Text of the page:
The right hand side of the painting is given over to Lent, whose part is played in the mock-contest by a gaunt and emaciated figure dressed up as a nun and wearing as her crown a beehive, symbol of the Church. Her lance is a wooden oven peel bearing a pair of herrings, while her followers brandish pretzels and dry bread, the traditionally meagre foodstuffs of Lent. Opposite the tavern, on Lent’s side of the picture there stands a church, from which worshippers spill out, the dark smear of ashes (a mark of penitence) on their foreheads. Just inside the entrance a veiled statue can be seen, hanging on one of the pillars of the nave. It was customary to cover up all the works of art in church at Lent until Easter Sunday – when, in celebration of Christ’s resurrection, the carved and painted figures of saints and prophets would be triumphantly unveiled, brought back to life like the Saviour himself.

The artist lived at a time of great religious upheaval, when the Protestant Reformation was in full swing, and when many of the old customs were coming under threat. The Catholic attachment to Lenten rites of observance was heavily criticised by the Protestant reformers, while the spirit of Carnival was being crushed by those in authority on both sides of the religious divide. Catholic authorities became suspicious of Carnival because its parodies of church ritual seemed suddenly more pointed and subversive after the assaults of Luther and Calvin; while Protestant church leaders, for their part, disliked its spirit of excess and indulgence, distrusted its theatricality, and abominated its pagan origins. Bruegel’s view of the customs that he so vividly recreated is hard to establish, although there is a clue perhaps in the elevated perspective from which he has chosen to look down on the scene. I suspect his attitude to popular faith and festivity may have been one of amused but affectionate detachment – touched, too, by nostalgia for a world that was disappearing even as he painted it.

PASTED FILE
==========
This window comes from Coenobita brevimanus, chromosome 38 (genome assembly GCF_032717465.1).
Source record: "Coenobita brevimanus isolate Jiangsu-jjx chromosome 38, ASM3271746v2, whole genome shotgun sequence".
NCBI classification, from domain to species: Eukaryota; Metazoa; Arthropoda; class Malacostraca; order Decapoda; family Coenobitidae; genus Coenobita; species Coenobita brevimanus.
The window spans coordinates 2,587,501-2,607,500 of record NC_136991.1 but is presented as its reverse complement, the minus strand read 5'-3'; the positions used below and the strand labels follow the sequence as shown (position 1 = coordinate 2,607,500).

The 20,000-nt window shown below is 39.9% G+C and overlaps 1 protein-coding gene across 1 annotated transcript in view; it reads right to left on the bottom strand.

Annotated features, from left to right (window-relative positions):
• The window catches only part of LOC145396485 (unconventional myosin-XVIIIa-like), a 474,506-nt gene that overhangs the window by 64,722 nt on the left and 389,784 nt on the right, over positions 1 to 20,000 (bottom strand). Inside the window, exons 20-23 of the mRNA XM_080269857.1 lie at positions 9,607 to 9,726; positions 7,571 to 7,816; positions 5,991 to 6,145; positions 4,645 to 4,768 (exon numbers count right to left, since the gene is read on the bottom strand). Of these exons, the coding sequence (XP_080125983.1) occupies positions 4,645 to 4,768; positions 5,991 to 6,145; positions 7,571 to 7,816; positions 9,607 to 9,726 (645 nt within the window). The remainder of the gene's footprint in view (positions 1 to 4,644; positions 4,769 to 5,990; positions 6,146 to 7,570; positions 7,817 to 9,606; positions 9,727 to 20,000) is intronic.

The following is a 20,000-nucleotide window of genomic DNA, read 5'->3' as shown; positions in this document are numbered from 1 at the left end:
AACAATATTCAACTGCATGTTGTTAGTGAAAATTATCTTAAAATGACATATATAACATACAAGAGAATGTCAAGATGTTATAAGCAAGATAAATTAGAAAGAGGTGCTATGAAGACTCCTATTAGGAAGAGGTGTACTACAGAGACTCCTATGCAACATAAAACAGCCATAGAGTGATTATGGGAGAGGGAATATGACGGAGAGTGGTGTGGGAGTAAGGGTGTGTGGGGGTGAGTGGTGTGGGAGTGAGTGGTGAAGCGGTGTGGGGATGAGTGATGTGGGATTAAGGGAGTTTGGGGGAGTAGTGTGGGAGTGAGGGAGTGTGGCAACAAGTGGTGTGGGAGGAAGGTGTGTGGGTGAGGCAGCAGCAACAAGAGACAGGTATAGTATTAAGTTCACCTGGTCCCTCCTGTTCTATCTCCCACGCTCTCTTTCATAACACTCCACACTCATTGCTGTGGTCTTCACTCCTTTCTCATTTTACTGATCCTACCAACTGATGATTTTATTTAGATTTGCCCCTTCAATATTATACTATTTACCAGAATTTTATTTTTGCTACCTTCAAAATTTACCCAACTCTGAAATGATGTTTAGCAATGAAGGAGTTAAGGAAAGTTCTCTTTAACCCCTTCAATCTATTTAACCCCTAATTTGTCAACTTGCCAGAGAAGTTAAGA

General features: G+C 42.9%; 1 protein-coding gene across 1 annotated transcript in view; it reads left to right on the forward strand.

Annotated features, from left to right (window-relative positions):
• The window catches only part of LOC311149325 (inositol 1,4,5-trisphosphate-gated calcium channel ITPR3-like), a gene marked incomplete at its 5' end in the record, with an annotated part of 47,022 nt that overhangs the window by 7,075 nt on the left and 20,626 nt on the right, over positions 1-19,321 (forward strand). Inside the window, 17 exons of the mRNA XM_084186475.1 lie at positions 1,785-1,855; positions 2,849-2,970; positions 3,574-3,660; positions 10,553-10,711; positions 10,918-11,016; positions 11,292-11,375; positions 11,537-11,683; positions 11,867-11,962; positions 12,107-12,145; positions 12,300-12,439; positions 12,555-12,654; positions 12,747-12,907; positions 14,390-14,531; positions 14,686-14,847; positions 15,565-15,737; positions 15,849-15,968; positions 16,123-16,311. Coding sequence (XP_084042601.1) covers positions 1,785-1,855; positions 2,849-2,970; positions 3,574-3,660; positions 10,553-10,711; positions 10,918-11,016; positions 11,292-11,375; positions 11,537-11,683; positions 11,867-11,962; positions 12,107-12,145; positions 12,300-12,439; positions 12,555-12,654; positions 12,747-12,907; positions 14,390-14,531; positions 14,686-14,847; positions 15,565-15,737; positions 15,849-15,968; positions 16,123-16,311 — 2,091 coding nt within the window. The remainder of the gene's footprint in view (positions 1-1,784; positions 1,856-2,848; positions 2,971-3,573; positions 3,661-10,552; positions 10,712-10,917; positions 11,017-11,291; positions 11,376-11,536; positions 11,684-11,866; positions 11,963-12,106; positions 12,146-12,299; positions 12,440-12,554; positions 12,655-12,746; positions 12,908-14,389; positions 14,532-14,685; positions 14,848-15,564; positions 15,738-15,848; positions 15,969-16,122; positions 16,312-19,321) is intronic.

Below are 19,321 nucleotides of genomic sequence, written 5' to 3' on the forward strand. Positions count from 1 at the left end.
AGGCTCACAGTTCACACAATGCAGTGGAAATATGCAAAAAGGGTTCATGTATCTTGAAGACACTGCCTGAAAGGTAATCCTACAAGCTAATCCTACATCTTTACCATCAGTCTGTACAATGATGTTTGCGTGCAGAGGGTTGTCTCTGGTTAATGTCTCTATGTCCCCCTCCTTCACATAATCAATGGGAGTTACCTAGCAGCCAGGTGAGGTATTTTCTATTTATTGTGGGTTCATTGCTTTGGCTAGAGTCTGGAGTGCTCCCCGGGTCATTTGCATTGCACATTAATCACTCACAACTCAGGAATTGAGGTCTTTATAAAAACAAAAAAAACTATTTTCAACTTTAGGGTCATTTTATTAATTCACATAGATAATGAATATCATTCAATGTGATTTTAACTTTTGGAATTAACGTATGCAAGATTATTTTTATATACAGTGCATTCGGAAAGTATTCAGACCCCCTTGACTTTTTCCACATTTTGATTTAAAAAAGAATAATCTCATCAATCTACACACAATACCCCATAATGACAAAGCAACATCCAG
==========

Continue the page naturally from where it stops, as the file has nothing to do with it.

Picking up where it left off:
The Fight Between Carnival and Lent
by Pieter Bruegel the Elder


[Image: fight-between-carnival-and-lent-1559.jpg]
What I wouldn't give to get inside the head of a European Catholic in the last middle ages.... they must have lived in a completely different mental space...

Even someone who lived prior to WW2... say in the 1920's... can you imagine living in world before everyone was fed fear over drinking, smoking, and eating red-meat? What about living in a world where you didn't have Western guilt over colonization or the omnipresent Holocaust narrative?

(03-06-2014, 01:39 PM)winoblue1 Wrote: [ -> ]What I wouldn't give to get inside the head of a European Catholic in the last middle ages.... they must have lived in a completely different mental space...

Even someone who lived prior to WW2... say in the 1920's... can you imagine living in world before everyone was fed fear over drinking, smoking, and eating red-meat? What about living in a world where you didn't have Western guilt over colonization or the omnipresent Holocaust narrative?

With some serious tweaks here and there (true racism and the lack of penicillin and air conditioning come to mind), I think the world would've been so much better in so many ways back in the 1920s (though Prohibition had to go!). I'm sure things are much better in some ways now than it was then (I personally like that there's less formality, a greater openness to outliers, and a greater willingness to talk about the affective world -- though we've gone too far in those directions), but overall, things before the sexual revolution and Communism/cultural Marxism were tons better (at least I think they were).

Here's a fun question (at least in my opinion! LOL):  If you could take various aspects (art, government, music, architecture, social life, fantabulous clothes, etc.) of different historical time periods or eras and of different cultures around the world (in History or present-day), what would you put together as a "mash-up" to have the best kind of society possible, given the Fall?